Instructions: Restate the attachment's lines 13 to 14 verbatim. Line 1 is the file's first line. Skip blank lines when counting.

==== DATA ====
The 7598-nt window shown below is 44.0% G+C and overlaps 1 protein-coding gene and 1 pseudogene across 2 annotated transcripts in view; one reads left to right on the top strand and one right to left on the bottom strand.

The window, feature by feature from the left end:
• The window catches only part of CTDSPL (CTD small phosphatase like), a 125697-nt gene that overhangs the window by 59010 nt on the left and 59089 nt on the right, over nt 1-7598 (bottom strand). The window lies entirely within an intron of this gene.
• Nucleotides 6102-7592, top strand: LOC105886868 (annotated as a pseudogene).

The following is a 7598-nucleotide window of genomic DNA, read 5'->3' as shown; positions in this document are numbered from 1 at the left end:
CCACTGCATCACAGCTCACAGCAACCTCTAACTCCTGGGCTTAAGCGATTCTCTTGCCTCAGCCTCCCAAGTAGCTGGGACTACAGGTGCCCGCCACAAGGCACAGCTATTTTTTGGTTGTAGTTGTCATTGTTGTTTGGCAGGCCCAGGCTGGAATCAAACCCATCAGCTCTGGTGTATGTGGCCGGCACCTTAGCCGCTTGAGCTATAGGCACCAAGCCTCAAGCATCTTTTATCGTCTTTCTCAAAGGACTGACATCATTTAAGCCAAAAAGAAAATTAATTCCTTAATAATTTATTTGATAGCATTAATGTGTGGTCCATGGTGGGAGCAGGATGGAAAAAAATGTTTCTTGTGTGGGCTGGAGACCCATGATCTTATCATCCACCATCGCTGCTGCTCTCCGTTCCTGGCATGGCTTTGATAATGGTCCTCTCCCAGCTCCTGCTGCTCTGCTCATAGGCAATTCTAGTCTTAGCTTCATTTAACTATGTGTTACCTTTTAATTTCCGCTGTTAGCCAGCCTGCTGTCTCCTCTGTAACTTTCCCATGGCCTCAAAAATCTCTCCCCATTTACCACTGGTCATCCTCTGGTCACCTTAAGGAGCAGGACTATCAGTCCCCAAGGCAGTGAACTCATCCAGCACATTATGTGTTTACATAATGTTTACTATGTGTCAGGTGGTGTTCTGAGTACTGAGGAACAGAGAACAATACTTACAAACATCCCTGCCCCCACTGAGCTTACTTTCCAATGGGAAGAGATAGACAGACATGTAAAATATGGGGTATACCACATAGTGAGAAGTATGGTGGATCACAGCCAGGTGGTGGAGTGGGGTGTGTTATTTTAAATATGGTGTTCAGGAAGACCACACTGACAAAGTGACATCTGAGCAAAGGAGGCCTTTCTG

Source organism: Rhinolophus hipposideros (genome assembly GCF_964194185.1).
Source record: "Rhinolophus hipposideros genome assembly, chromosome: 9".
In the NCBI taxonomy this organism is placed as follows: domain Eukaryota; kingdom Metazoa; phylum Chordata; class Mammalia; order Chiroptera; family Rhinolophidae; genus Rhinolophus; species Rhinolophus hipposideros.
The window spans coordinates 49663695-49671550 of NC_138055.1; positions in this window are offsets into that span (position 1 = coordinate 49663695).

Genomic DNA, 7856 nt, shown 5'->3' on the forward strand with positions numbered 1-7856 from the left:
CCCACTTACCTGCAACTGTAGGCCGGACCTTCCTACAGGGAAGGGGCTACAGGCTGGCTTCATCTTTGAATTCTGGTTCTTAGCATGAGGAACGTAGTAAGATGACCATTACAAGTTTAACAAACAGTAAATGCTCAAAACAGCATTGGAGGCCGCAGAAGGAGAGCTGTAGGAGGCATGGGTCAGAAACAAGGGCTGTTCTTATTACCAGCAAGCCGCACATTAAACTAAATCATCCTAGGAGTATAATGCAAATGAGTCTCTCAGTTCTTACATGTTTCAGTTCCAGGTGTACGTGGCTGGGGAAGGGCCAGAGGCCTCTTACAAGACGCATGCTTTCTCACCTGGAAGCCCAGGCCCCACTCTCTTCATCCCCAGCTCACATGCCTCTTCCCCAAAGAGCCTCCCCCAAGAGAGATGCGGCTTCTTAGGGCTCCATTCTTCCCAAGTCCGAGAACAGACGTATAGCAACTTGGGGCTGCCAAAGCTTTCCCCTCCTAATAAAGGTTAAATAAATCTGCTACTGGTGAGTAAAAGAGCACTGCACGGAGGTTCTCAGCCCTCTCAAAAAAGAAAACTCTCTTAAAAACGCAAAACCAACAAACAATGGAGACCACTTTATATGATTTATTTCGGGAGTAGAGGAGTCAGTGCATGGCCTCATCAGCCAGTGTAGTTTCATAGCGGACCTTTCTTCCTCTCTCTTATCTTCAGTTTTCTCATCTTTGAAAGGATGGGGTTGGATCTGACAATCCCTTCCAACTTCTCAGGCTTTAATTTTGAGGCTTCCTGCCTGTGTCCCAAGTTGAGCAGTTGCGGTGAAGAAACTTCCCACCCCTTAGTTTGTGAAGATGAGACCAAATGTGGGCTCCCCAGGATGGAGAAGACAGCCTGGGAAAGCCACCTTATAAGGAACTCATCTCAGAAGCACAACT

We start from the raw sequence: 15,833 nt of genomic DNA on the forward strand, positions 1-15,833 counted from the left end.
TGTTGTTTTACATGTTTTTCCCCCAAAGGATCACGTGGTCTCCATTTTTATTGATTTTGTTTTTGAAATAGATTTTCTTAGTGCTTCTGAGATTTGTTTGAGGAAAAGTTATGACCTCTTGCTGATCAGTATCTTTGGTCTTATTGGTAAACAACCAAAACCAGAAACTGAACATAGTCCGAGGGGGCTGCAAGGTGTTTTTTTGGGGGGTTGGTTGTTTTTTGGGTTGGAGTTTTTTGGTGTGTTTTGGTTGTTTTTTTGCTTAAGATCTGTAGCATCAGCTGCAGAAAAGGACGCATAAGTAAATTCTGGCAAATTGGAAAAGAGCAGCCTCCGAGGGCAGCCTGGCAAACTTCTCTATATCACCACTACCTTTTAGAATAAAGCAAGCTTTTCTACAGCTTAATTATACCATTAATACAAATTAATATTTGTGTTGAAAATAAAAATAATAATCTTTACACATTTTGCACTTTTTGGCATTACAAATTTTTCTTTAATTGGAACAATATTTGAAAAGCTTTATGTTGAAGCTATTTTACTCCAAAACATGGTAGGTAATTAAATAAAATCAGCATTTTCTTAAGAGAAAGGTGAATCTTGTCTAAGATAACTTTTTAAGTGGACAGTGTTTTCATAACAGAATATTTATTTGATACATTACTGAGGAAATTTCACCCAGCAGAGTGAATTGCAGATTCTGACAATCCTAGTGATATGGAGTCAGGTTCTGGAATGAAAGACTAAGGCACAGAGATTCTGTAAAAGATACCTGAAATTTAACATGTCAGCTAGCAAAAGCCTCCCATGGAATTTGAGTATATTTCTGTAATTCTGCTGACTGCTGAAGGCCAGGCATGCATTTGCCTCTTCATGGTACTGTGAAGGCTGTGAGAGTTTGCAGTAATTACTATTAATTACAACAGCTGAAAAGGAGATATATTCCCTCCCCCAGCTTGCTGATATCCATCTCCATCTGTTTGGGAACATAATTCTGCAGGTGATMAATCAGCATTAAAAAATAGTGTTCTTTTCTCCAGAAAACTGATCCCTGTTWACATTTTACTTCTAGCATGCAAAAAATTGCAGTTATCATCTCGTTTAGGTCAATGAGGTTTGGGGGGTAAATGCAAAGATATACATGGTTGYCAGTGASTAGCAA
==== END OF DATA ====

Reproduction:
We start from the raw sequence: 15,833 nt of genomic DNA on the forward strand, positions 1-15,833 counted from the left end.
TGTTGTTTTACATGTTTTTCCCCCAAAGGATCACGTGGTCTCCATTTTTATTGATTTTGTTTTTGAAATAGATTTTCTTAGTGCTTCTGAGATTTGTTTGAGGAAAAGTTATGACCTCTTGCTGATCAGTATCTTTGGTCTTATTGGTAAACAACCAAAACCAGAAACTGAACATAGTCCGAGGGGGCTGCAAGGTGTTTTTTTGGGGGGTTGGTTGTTTTTTGGGTTGGAGTTTTTTGGTGTGTTTTGGTTGTTTTTTTGCTTAAGATCTGTAGCATCAGCTGCAGAAAAGGACGCATAAGTAAATTCTGGCAAATTGGAAAAGAGCAGCCTCCGAGGGCAGCCTGGCAAACTTCTCTATATCACCACTACCTTTTAGAATAAAGCAAGCTTTTCTACAGCTTAATTATACCATTAATACAAATTAATATTTGTGTTGAAAATAAAAATAATAATCTTTACACATTTTGCACTTTTTGGCATTACAAATTTTTCTTTAATTGGAACAATATTTGAAAAGCTTTATGTTGAAGCTATTTTACTCCAAAACATGGTAGGTAATTAAATAAAATCAGCATTTTCTTAAGAGAAAGGTGAATCTTGTCTAAGATAACTTTTTAAGTGGACAGTGTTTTCATAACAGAATATTTATTTGATACATTACTGAGGAAATTTCACCCAGCAGAGTGAATTGCAGATTCTGACAATCCTAGTGATATGGAGTCAGGTTCTGGAATGAAAGACTAAGGCACAGAGATTCTGTAAAAGATACCTGAAATTTAACATGTCAGCTAGCAAAAGCCTCCCATGGAATTTGAGTATATTTCTGTAATTCTGCTGACTGCTGAAGGCCAGGCATGCATTTGCCTCTTCATGGTACTGTGAAGGCTGTGAGAGTTTGCAGTAATTACTATTAATTACAACAGCTGAAAAGGAGATATATTCCCTCCCCCAGCTTGCTGATATCCATCTCCATCTGTTTGGGAACATAATTCTGCAGGTGATMAATCAGCATTAAAAAATAGTGTTCTTTTCTCCAGAAAACTGATCCCTGTTWACATTTTACTTCTAGCATGCAAAAAATTGCAGTTATCATCTCGTTTAGGTCAATGAGGTTTGGGGGGTAAATGCAAAGATATACATGGTTGYCAGTGASTAGCAA